EdibWasa Summer 2012 : Page 44
edible .BSLFUQMBDF MANAGING THE MARKET by Rachael Pais P erhaps you’re lucky enough to have childhood memories of waking up on Saturday mornings to accompany your mom or grandma to the farmers market. Did you run eagerly from booth to booth with hands outstretched for a slice of apple? Or was it rasp-berries or pears that you couldn’t wait to pop into your mouth? Has this experience extended into your adult life as you continue to visit local farmers markets? Or maybe you are looking forward to one of life’s great pleasures as you plan your first trip this season to discover the colorful, diverse and delicious abundance our farmers have to offer. For those unfamiliar with the market world, it is important to understand how each farmers market is a unique and organic expres-sions of its community. Like an ecosystem, markets are controlled by internal and external factors that cause it to thrive (or fail) within the surrounding community. Without proper organization and support, the tiniest upset can have a ripple like effect, throwing the market off balance. Working behind the scenes are market managers, passionate individuals who are dedicated to maintaining the balance, success and sustainability of our farmers markets. The NY Market Manager Training manual states, “Most people think of a farmers market as a weekly gathering of farmers selling their local produce to community residents. It seems to those outside of the market structure that it is an effortless task to gather the farmers, set up a few tables, and sell farm produce to the public. But to those involved in the administration and operation of farmers markets, we know that it is a monumental task to make a market look effortless to the gen-eral public, while at the same time being profitable to the farmers, pro-viding a valuable shopping experience to the consumers, and being a worthwhile partner to the community.” Kim Angeli, market manager of the Downtown Farmers Market in Salt Lake City, can’t help but laugh as she agrees, “I guess you kind of take it for granted because it looks so smooth and organized. But if you let 300 vendors have a free-for-all, it would be utter chaos!” Angeli grew up on the East Coast. Although she did not have a lot of experience with farmers markets as a child, she fondly remembers going to farms with her grandmother in Florida. “Raspberries stick out in my head,” Angeli says, but she also recollects strawberries, tomatoes, beans and all sorts of other produce. As a city kid, she described this experience as eye opening. Her experience “to see things growing out of the earth and growing on bushes in their natural state and having that first awareness of knowing where your food comes from,” has stuck with Angeli and has carried over into her work. 44 edible W "4"5$) *TTVFa;t4VNNFS
Managing The Market
By Rachael Pais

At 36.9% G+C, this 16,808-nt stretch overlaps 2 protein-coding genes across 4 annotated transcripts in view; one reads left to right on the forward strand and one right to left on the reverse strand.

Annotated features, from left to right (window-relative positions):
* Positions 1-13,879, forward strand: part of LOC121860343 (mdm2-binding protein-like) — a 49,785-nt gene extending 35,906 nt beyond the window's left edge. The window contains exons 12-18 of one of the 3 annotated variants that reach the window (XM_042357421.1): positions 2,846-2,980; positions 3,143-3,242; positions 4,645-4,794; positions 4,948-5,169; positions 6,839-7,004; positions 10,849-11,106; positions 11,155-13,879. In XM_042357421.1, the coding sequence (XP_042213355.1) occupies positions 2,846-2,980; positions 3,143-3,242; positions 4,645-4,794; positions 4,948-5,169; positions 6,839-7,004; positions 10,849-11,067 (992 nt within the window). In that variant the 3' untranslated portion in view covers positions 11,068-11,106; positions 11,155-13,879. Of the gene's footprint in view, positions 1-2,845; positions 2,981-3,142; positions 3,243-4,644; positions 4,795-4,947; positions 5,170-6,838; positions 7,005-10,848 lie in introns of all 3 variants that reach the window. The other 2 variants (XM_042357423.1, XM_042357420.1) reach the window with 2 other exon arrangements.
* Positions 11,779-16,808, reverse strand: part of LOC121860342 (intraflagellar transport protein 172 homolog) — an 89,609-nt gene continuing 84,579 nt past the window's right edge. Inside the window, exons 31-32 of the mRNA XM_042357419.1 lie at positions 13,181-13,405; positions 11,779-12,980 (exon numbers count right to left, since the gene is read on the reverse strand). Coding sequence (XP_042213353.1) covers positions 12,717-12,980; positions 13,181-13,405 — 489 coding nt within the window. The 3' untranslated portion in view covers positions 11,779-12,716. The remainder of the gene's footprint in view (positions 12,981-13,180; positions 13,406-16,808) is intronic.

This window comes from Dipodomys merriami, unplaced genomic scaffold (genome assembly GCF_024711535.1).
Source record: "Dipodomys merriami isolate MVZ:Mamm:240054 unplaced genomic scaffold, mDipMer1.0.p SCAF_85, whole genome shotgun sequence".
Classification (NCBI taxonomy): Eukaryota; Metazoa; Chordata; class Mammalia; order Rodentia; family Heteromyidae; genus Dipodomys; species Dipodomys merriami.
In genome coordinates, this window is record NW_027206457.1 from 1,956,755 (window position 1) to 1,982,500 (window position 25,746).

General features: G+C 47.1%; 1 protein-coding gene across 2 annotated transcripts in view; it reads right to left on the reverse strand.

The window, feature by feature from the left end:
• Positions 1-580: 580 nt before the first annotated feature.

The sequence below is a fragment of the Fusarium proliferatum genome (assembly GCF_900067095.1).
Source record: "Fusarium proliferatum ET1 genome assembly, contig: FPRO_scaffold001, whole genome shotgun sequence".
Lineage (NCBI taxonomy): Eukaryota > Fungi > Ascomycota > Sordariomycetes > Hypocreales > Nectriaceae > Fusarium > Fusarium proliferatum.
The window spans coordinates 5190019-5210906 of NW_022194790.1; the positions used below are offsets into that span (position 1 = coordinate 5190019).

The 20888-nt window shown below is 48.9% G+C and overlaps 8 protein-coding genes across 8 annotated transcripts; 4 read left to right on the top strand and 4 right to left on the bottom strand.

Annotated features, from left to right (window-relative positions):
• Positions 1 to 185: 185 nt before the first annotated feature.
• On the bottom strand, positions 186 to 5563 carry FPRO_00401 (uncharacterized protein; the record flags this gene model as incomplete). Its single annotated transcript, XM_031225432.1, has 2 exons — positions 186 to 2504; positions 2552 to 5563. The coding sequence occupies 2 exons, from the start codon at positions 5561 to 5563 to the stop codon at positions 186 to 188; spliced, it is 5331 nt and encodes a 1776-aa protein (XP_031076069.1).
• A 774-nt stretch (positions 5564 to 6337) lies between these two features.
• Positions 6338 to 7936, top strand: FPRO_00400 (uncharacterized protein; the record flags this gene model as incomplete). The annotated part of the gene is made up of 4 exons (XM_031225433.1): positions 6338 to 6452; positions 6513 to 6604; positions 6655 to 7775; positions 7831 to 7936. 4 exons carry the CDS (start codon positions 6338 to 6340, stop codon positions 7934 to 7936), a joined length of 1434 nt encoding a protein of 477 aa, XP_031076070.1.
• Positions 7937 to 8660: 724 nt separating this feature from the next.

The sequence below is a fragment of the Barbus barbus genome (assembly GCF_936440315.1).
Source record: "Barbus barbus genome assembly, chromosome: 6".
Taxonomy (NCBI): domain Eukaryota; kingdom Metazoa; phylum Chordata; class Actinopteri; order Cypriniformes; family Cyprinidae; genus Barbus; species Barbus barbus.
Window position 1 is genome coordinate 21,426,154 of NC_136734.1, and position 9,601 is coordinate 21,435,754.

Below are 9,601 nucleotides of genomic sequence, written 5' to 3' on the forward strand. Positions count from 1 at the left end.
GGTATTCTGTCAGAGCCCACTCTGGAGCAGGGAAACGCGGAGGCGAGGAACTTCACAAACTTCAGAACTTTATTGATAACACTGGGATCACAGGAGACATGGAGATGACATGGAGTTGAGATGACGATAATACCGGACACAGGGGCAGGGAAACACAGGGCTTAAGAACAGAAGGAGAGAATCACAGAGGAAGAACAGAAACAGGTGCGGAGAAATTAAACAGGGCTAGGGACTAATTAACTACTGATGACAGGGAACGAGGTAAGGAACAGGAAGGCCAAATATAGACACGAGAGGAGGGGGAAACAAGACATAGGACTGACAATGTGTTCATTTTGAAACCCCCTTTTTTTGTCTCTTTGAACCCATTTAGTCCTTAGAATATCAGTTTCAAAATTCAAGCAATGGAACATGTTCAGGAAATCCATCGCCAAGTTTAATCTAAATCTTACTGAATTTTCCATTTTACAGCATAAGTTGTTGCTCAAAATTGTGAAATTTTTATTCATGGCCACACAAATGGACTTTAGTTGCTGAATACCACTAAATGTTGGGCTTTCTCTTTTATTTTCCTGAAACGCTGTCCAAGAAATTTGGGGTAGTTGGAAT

Perhaps you're lucky enough to have childhood memories of waking up on Saturday mornings to accompany your mom or grandma to the farmers market. Did you run eagerly from booth to booth with hands outstretched for a slice of apple? Or was it raspberries or pears that you couldn't wait to pop into your mouth? Has this experience extended into your adult life as you continue to visit local farmers markets? Or maybe you are looking forward to one of life's great pleasures as you plan your first trip this season to discover the colorful, diverse and delicious abundance our farmers have to offer.<br /> <br /> For those unfamiliar with the market world, it is important to understand how each farmers market is a unique and organic expressions of its community. Like an ecosystem, markets are controlled by internal and external factors that cause it to thrive (or fail) within the surrounding community. Without proper organization and support, the tiniest upset can have a ripple like effect, throwing the market off balance. Working behind the scenes are market managers, passionate individuals who are dedicated to maintaining the balance, success and sustainability of our farmers markets.<br /> <br /> The NY Market Manager Training manual states, "Most people think of a farmers market as a weekly gathering of farmers selling their local produce to community residents. It seems to those outside of the market structure that it is an effortless task to gather the farmers, set up a few tables, and sell farm produce to the public. But to those involved in the administration and operation of farmers markets, we know that it is a monumental task to make a market look effortless to the general public, while at the same time being profitable to the farmers, providing a valuable shopping experience to the consumers, and being a worthwhile partner to the community."<br /> <br /> Kim Angeli, market manager of the Downtown Farmers Market in Salt Lake City, can't help but laugh as she agrees, "I guess you kind of take it for granted because it looks so smooth and organized. But if you let 300 vendors have a free-for-all, it would be utter chaos!"<br /> <br /> Angeli grew up on the East Coast. Although she did not have a lot of experience with farmers markets as a child, she fondly remembers going to farms with her grandmother in Florida. "Raspberries stick out in my head," Angeli says, but she also recollects strawberries, tomatoes, beans and all sorts of other produce. As a city kid, she described this experience as eye opening. Her experience "to see things growing out of the earth and growing on bushes in their natural state and having that first awareness of knowing where your food comes from," has stuck with Angeli and has carried over into her work.<br /> <br /> To understand how and why the Downtown Farmers Market has become a community hub, Angeli says we must first understand its unique history. "The Downtown Farmers Market is a non-profit farmers market run by the Downtown Alliance," she says. "Our mission is building a dynamic and diverse community in Salt Lake City, a center for culture, commerce and entertainment. We got into the market business 20 years ago to create a community event that people would visit downtown for- to revitalize a very special area of our city and to bring some energy and foot traffic into that area to solve problems."<br /> <br /> When the market launched in the early 90's, its home in Pioneer Park was infamous for criminal activity. The mayor and city council were looking for ways to clean it up. Bob Farrington, executive director of Downtown Alliance at the time, thought a farmers market would be a nice fit. But as Angeli explains, this was pre-internet and the task wasn't as simple as it sounds. These motivated leaders were unsure of how to begin their search for farmers. They traveled to places like the fruit highway (Highway 89) to find farmers and hoped to hear about others through word of mouth. She says, "They did everything they could to find growers that were the right scale to do a farmers market and convince them to come and [sell] in Pioneer Park." Expressing gratitude for her predecessor's efforts and vision, she concludes saying, "I think that still stands as one of our main missions today- building connectivity between the urban and rural communities here in Utah." One of the turning points for the market, says Angeli, was when they started allowing vendors to sell items besides or in addition to produce- like prepared foods and value added products, meats and crafts. The variety offered by the market today makes for a more well balanced and dynamic shopping experience and fosters a more diverse consumer base, which has helped the surrounding neighborhood grow too. "Since the market's been there, not just the market, but also what Caputos has done. . . it's a food destination." says Angeli. "We've had new restaurants pop up all around the neighborhood. Tin Angel has a very farm to table kind of message with their menu. Bruges waffles started as a vendor at our market and moved into brick and mortar right adjacent to the park. Bingham Cyclery moved into the neighborhood. Two hotels have moved in there. I mean that's not all the direct effect having a farmers market there, but it's all connected."<br /> <br /> This summer the Downtown Farmers Market will be celebrating its twenty-year anniversary and boasts an average of 8,000 to 10,000 weekly visitors. Even as a self dubbed community gatherer, Angeli can vouch it is no easy job getting people to come. Long hours are spent during pre-season and market season on planning, advertising, organizing events, doing farm checks and grant writing. But, because her job is a full-time salaried position and Angeli has other staff to assist with market operations, she is also able to dedicate her time to larger projects that further vitalize the community. She considers herself "a crazy person when it comes to starting new programs.' She chuckles, "I cannot satisfy myself with just doing the same thing I did last year." Last year it was canning classes and farm tours. This year it's vendor education and the launch of a winter market starting this November. And for the long term she's writing a grant that would fund the creation of an indoor, year-round market!<br /> <br /> According to Angeli, seeing the diversity of people that come together makes it all worth it. It's the interaction between farmer and consumer. It's the learning process as farmers improve business models in order to meet market needs. It's the resurgence of traditional skills as more young people become involved in farming, land conservation, bee keeping and canning as they honor Utah's agricultural heritage. It's seeing increased public support for family farmers. She can't help but get caught up in it. "I tend to feel invested in people's success," she says. And she isn't the only one.<br /> <br /> Maryann Alston who grew up as a kid running around the markets eating all the free samples is now running two markets of her own. Unlike the long-established Downtown Farmers Market, the Wasatch Front Farmers Markets at Wheeler Farm and Gardner Village are new L3C low-profit businesses. The markets were born from an idea Alston had while visiting Wheeler Farm with her young son. The thought struck her that there was a need for farmers markets in Salt Lake County and a market at Wheeler Farm in Murray would be ideal. The next day she was one the phone setting up meetings and writing proposals. After a successful first season, she and her husband thought, why not add another location at Gardner Village that would serve the community in West Jordan?<br /> <br /> Alston clearly has a passion for local entrepreneurship and agriculture. She says, "I love being so involved in Utah's agriculture and providing people a place to sell it. To go and talk to people from all over Utah about farming is amazing. I love to see the parking lot full and people buying from each of these vendors. I don't want it any other way." Alston's own small-business background has shaped her view of farmers markets as incubators for small businesses. "I have the utmost respect for anyone in small business," she says. "You work the longest hours, pay everybody else first, and in the end, you are still fighting really hard to be part of the rat race." Farmers markets are great testruns for small business entrepreneurs who have little or no other way of starting. The inherent nature of traditional markets provides start ups with lower over-head locations for selling, direct product and business model testing and immediate results. With this understanding, Alston strives to create markets that are low-cost for vendors, fun for the community and a showcase for local agriculture.<br /> <br /> Putting in 60 plus hours a week, Alston dedicates much of her time getting people there, or as she says, "marketing like crazy." A self-proclaimed grass roots marketer, Alston has done it all, even going door-to- door to generate neighborhood support and to pass out politicallike yard signs for her farmers markets instead of candidates. Like any new business, the Wasatch Front Farmers Markets have not yet generated a significant profit. However, Maryann and her husband feel it is more than worth the effort. She remembers the excitement and anxiety she felt the first day of market last year as she wondered, "Oh my gosh, will anyone show up?" A full parking lot later proved the market would work. In the meantime, Alston and her husband are still trying to figure out how to get more than a few hours of sleep during the season.<br /> <br /> Being new to the market-managing world has proved to be quite the learning experience. "We had no idea what running a farmers market organization required," she says. Crisis management was one hard-learned lesson. Although not funny at the time, Alston laughs as she relates "the sprinkler incident." "A lot of people think I work for Wheeler Farm. But I don't. [One morning] at 8:45, these big, huge irrigation sprinklers, where one could spray the whole lawn, turned on. Everyone is yelling. 'Maryann! Turn off the sprinklers.' But I had no idea where you turn the sprinklers off. And it was actually funny because our little market family, and I don't even know how we got the idea, we started running toward the sprinklers with little plastic garbage cans so no one's stuff got ruined." Eventually, someone from the farm turned them off.<br /> <br /> As the season approaches, Alston receives hundreds of phone calls and a slew of emails from people inquiring about how to become a vendor or people seeking explanations why certain paperwork, permits and fees are required. Thus, the grass roots marketer turns business advisor and event coordinator. Alston spends a significant amount of time planning cook offs, Bluegrass day, kids programs, Oktoberfest and many other fun-filled activities to draw people to the markets. And she helps organize the farm school at Wheeler Farm that offers weekly classes spanning form cheese making to chicken raising. The school not only teaches participants new skills but encourages them to put the newly acquired skills to use. Alston is always on the lookout for the next jam artist or pickle company. She hints, "There's always room for new, local handmade goods." As long as it's handmade, homemade or homegrown, then it's welcome in her market.<br /> <br /> Maryann says the only word to describe the feelings associated with going to the market is happiness. And for her, that's what it all boils down to- creating an environment and experience that people will remember for a lifetime.<br /> <br /> Jen Colby, Sustainability Coordinator at the University of Utah, also spends a lot of time focusing on creating a memorable market experience. Colby serves as manager of the U's farmers market. For her, becoming a market manager was "serendipity and circumstance rather than a clear life goal." Although Colby spent time on her grandparents' farm in Iowa as a child, she doesn't have early memories of a market experience. "I guess there wasn't that much exposure in my community," she reflects. "It wasn't well recognized or supported." It wasn't until she traveled to France where the market is an established part of the culture that her appreciation for farmers markets began to grow. "The summer after my junior year of college, I spent a month in France on a cultural exchange program. My host family lived in Nice, a world away from my hometown in the Midwest. That was my first experience with daily shopping trips to the local outdoor market which overflowed with gorgeous Mediterranean produce, flowers, olives and more."<br /> <br /> Full of nostalgia, Colby refers to her experience as beautiful and delicious, but most importantly, transformative. She says, "It set a whole different sort of vision for day to day life and gave me a much better appreciation for everything-from gardening to my farm heritage which I didn't really appreciate as a kid." Today, visiting local markets has become a staple of Colby's existence. Friends now joke that she can't spend less than three hours at the market because she stops to interact with everyone there. So when the opportunity of starting a market at the U presented itself, Colby was excited to be part of its creation and bring a small taste of her cultural experience to campus.<br /> <br /> Having a campus-based market covered under the umbrella of the university's non-profit tax status "provides both wonderful opportunities and challenges," Colby explains. The market receives tremendous support from the institution, various departments on campus and the student union. However, having a campus-based market presents some unique hurdles to overcome. Because summer months on campus are slow, the market only runs the first half of fall semester. Having an energetic built-in customer base is great, but trying to figure out the interests and needs of college students is complex. More focus is placed on convenient products, like a carton of cherry tomatoes that can be thrown in a backpack, carried by hand or transported by bike.<br /> <br /> Each of the previous four years has been a little different and a huge learning experience, especially for the students. Two student managers are hired each year to help with market operations. Coordinating with WellU, University Union, Recycling, Edible Campus Gardens and other university programs is part of the job. Each organization is committed to the university's goal of healthy food, healthy people, healthy community and healthy environment. Student managers quickly learn that jumping through bureaucratic hoops is a big part of the job. Colby explains, "Not only do we have the city and state health departments, USDA, and the [state] department of Ag to be concerned about, but then there is a whole set of institutional requirements at the university." It can be mind-boggling for students and staff "to try and navigate who needs to give permission for what, and Oh, really? We have to ask them too?" she explains. Other hurdles include applying for special sidewalk permits for vendors; working with the parking department to set aside parking; and realizing, "Oh, there is a Coca-Cola contract on campus" and making sure there are no non Coca-Cola products present. The list goes on.<br /> <br /> The market is also a reality check for student gardeners who want to sell their produce. After biking their produce to market, they change from grower to seller. Interaction with their peers teaches them that just because you grow something does not mean people will buy it. Students learn that growing can be financially risky. Bad weather affects crops as well as market day turnout. And when student customers buy from their peers, they learn about value versus price. They begin to understand that the sometimes less expensive commercially produced food found at supermarkets has been chemically treated, picked under-ripe and imported hundreds of miles. Instead, students learn to value the freshness, quality, and flavor of market produce.<br /> <br /> The U's market has become a recognized event on campus that students and staff look forward to. "When market season comes, there is an energy and it builds on itself," Colby said. "More people [are] out and it feels more lively." It provides a relief to the stress of student life. It's a chance to get out of the classroom, to get away from the computer screen and to catch up over a ripe peach.<br /> <br /> Whether they are gathering the community together, incubating small businesses or cultivating culture, it's evident farmers market managers are passionate individuals who love what they do. They welcome community input and ideas. Helping small businesses and stimulating local economy are high priorities. They worry about the environment - decreasing carbon footprints, increasing consumption of healthy foods and preserving open space. They walk, talk and breathe community involvement, togetherness and education. It's their hope that people will become personal advocates of market causes and ask elected officials to do the same. They strive to offer win-win situations for all involved in farmers markets, spend countless hours ensuring that the magical pop-up worlds they foster continue to flourish and create lasting memories for generations to come.<br /> <br /> "It is a monumental task to make a market look effortless."